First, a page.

A question about CFS and pregnancy

Discussion in 'Fibromyalgia Main Forum' started by Emmagoose, Nov 8, 2006.

  1. Emmagoose

    Emmagoose New Member

    Hi I have had CFS for 7 years. I have learnt to manage it through a very healthy diet, the elimiantion of sugar, caffeine, alcohol and wheat, a potent mineral supplement, a daily dose of Transfer Factor Classic and lots of sleep. I am now working and I probably have a bad day once a fortnight. My partner and I have been talking about having a child. (I am 31). I was wondering if anybody had any experiance and advice about having children. I have spoken to one person who told me that her pregnancy reduced her symptoms due to the increase of hormones in her body. Is this often the case? Can a pregnancy cause a relapse and how easy is it to cope with the early years of raising a child with a lack of sleep? I would really appreciate any feedback. Thanks, Emma. (NZ)
  2. Michelle_NZ

    Michelle_NZ New Member

    Hi Emma

    do you live in NZ? If so, where abouts, I am in Auckland.

    Anyway, to answer your question. I have done some research in this area and talked to doctors about it to.

    It seems that many women experience a remission of symptoms during pregnancy - some are lucky enough that they do not come back, but about 30% get worse after the baby is born - worse than they were before they got pregnant.

    I would say your chances are pretty good of not being in that 30% if you are well enough to be working.

    Take care
    Michelle

  3. LAMSCer

    LAMSCer New Member

    Hi Emma,

    I have CFS along with multiple chemical sensitivities. I don't have any children as the illness pretty much stopped my life for long periods of time from the time I got sick at age 23. I'm now 44.

    Anyhoo...I've met and talked to CFS women who have had babies and they did feel better during their pregnancies but most had a moderate to severe relapse after the baby was born.

    A couple of things to think about.

    If you have a baby, are you and your partner committed to staying together? Having CFS and ending up a single mother would be a ton of stress. Even if your partner left but paid child support, you'd still be living alone with a baby. Could you handle that amount of stress?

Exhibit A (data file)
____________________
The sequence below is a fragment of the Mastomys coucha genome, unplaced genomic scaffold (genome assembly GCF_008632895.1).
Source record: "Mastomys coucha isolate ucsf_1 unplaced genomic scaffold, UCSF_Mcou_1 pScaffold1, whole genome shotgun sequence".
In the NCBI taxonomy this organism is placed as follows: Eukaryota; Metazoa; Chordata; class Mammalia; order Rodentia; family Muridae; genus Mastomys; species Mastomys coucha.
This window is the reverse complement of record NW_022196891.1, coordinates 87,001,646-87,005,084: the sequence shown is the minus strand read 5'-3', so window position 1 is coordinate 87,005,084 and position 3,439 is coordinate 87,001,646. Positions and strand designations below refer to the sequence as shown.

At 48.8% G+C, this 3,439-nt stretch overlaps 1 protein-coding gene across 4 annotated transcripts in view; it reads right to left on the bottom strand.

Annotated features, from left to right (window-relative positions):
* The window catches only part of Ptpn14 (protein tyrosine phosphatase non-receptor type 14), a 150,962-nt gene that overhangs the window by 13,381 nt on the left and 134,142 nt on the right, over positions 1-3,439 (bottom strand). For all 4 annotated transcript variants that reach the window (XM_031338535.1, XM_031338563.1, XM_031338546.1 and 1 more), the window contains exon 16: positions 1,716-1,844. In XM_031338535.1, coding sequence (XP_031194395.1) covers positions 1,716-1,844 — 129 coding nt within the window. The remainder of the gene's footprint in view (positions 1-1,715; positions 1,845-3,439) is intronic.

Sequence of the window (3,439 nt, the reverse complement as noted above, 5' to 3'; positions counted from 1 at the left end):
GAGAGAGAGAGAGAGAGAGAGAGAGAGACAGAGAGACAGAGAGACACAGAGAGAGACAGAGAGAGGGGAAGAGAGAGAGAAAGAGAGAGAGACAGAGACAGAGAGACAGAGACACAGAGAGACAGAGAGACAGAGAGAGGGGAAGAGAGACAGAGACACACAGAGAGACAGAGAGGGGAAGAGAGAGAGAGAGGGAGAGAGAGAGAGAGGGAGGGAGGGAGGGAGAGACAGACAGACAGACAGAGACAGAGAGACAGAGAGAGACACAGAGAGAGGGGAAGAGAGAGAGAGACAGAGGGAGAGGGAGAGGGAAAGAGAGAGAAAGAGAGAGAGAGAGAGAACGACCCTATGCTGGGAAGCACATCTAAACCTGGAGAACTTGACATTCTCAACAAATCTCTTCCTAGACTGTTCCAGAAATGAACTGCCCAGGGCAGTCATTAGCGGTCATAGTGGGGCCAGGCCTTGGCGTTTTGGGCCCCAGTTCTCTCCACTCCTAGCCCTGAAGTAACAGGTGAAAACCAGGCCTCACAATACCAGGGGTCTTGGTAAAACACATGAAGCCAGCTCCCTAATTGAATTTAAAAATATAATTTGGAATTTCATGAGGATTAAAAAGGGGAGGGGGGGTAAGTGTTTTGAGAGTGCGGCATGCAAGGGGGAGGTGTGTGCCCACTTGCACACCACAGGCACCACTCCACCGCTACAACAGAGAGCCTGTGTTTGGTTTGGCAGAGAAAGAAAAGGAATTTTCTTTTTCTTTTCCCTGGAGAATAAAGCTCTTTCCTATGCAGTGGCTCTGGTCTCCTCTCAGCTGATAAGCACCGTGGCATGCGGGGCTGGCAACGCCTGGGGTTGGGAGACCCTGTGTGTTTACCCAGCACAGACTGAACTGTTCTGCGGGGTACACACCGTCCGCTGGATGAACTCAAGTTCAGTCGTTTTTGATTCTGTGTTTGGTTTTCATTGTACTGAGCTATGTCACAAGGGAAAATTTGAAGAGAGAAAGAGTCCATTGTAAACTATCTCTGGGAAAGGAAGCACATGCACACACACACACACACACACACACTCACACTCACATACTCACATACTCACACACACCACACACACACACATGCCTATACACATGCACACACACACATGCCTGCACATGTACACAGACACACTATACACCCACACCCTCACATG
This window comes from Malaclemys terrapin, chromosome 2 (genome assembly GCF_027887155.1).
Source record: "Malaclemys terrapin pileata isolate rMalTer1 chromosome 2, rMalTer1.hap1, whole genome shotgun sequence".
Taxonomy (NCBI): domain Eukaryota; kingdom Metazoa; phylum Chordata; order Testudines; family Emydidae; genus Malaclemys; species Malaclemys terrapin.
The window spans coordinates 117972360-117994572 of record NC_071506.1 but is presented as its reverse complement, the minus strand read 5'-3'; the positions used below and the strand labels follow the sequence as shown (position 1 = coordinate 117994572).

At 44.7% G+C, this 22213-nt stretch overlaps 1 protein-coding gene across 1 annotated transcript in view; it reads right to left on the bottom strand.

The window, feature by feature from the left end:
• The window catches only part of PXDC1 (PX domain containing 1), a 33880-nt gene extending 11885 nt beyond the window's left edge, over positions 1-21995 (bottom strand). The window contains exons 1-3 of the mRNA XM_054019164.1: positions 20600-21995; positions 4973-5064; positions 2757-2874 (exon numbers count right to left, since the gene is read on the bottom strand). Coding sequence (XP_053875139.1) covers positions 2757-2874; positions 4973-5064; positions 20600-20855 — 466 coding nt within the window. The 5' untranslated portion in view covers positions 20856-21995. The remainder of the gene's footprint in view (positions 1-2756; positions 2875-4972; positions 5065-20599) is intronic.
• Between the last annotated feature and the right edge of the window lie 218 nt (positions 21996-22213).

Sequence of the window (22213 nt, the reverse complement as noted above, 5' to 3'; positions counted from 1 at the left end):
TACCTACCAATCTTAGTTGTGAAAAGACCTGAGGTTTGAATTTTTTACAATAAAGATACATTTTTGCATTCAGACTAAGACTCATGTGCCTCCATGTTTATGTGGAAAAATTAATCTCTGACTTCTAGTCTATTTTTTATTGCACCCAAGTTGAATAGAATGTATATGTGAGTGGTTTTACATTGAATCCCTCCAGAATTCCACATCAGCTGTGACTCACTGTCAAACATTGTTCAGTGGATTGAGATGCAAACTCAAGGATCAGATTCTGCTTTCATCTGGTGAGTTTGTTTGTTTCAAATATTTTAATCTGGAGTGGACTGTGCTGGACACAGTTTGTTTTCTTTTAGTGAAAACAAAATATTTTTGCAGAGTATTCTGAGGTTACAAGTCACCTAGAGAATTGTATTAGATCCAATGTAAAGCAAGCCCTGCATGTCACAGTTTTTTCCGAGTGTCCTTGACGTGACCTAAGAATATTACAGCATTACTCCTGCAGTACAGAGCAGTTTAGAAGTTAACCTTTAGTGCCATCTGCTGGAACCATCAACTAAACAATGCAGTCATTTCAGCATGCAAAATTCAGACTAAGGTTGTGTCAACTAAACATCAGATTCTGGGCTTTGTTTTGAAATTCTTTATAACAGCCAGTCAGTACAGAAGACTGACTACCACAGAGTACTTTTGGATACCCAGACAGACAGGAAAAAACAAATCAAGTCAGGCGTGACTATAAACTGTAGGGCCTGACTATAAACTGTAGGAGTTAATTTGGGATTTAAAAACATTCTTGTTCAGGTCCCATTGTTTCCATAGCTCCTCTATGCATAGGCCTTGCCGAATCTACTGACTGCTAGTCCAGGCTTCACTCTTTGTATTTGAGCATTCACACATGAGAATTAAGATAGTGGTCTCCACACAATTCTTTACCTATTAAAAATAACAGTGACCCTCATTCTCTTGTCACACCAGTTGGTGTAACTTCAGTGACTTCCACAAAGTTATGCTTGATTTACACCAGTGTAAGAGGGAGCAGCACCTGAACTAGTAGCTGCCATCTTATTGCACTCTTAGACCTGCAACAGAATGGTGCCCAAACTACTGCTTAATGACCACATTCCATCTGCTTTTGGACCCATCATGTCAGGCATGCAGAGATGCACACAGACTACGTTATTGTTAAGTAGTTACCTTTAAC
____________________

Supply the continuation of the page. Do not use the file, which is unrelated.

How is your financial situation? If you had to stop working after the baby was born would you still be able to pay for your current expenses plus the added expenses a baby would bring?

    If you had to stop working after the baby was born, would you still have health insurance or access to medical care for yourself and the baby?

    All my perfectly healthy friends and family had problems with lack of sleep when they had their babies. If you have a relapse after the birth you might want to find a way to get help with taking care of the baby if you can afford it or have a family member who would help out.

    One other thing to remember is that CFS is a remitting and relapsing illness. That's means you can go for years and feel pretty good and then suddenly come crashing down and have a relapse. There is no cure yet and it is a lifelong illness, so that's another thing to think about: That you may have a relapse when your child is a toddler or in school. Would you have the financial, emotional and physical support system to be able to deal with that if it happened?

    Just things to think about. There are no sure things or guarantees in life so the final decision is up to you and your partner. [This Message was Edited on 11/08/2006]
  4. Emmagoose

    Emmagoose New Member

    Hi Michelle, thanks alot for your feedback I really appreciate it. My friend who had a baby did have a remission during pregnancy and has just had a relapse now (the child is 4). It seems like the pregnancy part would be ok but afterwards would just depend onyour individual situation and health regime which is just the same as it is now.

    I live just out of Featherston in the Wairarapa.

    Thanks again, Emma.
  5. Emmagoose

    Emmagoose New Member

    Thanks alot those are some good factors to consider.

    Emma